Sounds Orchestral's strength was in easy listening albums, always involving Pearson, Clare and McGurk with an orchestral accompaniment of violins, cellos and violas. The first album, Cast Your Fate To The Wind (1965), featured a nude model on its cover, which was controversial for its day, but it helped to demonstrate that easy listening records could appeal to a younger audience if marketed correctly. Their many themed albums included James Bond themes, Latin-American music and film hits.

Pearson often wrote library music – that is, music that was available for use in all manner of productions – and he struck lucky in 1971 when the producer, Bill Sellars, selected "Sleepy Shores" as the theme for the programme Owen MD starring Nigel Stock. Sellars felt it was too slow and with Pearson's permission, he played the album track at 45rpm and it became a Top 10 single in 1971. The music was also used in the 2006 film, Children Of Men.

In 1978, Sellars was making a TV series based on James Herriot's reminiscences of being a vet in the Yorkshire Dales, All Creatures Great And Small, starring Christopher Timothy. This time he selected "Piano Parchment", which Pearson had recorded in 1968, as the theme music and the series ran for 12 years.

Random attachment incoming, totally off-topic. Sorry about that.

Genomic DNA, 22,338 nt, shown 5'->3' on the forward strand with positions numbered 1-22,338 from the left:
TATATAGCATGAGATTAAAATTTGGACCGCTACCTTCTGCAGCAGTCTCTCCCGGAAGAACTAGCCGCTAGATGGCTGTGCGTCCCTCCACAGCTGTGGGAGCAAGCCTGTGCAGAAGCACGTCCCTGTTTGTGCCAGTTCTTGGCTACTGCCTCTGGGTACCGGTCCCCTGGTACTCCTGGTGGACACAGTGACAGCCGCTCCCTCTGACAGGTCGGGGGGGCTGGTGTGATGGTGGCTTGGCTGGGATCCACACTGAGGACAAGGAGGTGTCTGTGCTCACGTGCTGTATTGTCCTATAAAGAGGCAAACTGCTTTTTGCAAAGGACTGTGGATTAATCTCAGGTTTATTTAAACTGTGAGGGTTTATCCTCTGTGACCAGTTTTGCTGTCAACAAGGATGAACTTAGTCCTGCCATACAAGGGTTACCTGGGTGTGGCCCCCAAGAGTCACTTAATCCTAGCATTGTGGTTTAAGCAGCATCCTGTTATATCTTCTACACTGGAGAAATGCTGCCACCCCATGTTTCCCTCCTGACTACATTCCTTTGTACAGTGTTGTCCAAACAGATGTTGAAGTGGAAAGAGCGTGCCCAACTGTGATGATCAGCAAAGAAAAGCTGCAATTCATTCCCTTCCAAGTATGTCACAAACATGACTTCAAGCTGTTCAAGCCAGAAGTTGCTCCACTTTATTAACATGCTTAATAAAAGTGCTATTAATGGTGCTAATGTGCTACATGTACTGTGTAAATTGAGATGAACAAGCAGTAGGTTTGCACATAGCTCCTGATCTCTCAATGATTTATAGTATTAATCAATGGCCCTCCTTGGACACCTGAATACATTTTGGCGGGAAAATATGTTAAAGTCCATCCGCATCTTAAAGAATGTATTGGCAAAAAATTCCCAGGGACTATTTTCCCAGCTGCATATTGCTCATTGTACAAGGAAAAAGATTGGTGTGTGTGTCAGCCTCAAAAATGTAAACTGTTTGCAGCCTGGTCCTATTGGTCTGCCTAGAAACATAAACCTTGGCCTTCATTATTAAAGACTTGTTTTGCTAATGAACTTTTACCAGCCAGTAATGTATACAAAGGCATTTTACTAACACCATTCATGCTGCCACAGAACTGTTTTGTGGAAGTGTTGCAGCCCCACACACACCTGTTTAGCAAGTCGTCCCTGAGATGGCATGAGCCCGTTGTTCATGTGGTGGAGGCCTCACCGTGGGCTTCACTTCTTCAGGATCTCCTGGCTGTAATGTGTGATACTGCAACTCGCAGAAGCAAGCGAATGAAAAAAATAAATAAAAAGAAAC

Since 1967, Pearson's music has been heard every day, as he wrote the ominous theme for ITV's News At Ten. This was an extract from "The Awakening", which was taken from an album he had made with the Group 50 Orchestra called 20th Century Portrait. He also wrote the music which started the daily transmission of ATV's and Grampian TV's programmes, and his many other credits include the brash and bouncy music for the quiz 3-2-1, which ran from 1978-87). His theme for the BBC sporting series Superstars was taken up in the US and became the long-running theme for Monday Night Football.

Because of other commitments, Pearson did not work on many films, but he did write the score of The Jokers (1967), directed by Michael Winner and starring Michael Crawford and Oliver Reed. He was also the conductor on the sex romp Let's Get Laid (1977), although it's fair to say that nobody was paying much attention to the music.

John Valmore Pearson, pianist, composer and arranger: born Chesterfield, Derbyshire, 18 June 1925; married; died 20 March 2011.

Suggested Topics
Start your day with The Independent, sign up for daily news emails
Bill Gates, founder of Microsoft and co-chair of the Bill and Melinda Gates Foundation
businessUber, Snapchat and Facebook founders among those on the 2015 Forbes Billionaire List
news... and what your reaction to the creatures above says about you
Homer’s equation, in an episode in 1998, comes close to the truth, as revealed 14 years later
Have you tried new the Independent Digital Edition apps?
ebooksA special investigation by Andy McSmith
Latest stories from i100
Have you tried new the Independent Digital Edition apps?
Independent Dating

By clicking 'Search' you
are agreeing to our
Terms of Use.

iJobs Job Widget
iJobs General

Ashdown Group: Finance Manager - Covent Garden, central London - £45k - £55k

£45000 - £55000 per annum + 30 days holiday: Ashdown Group: Finance Manager - ...

Ashdown Group: Systems Administrator - Lancashire - £30,000

£28000 - £30000 per annum: Ashdown Group: 3rd Line Support Engineer / Network ...

Recruitment Genius: Graduate Web Developer

£26000 - £33000 per annum: Recruitment Genius: A Web Developer is required to ...

Ashdown Group: PeopleSoft Developer - London - £45k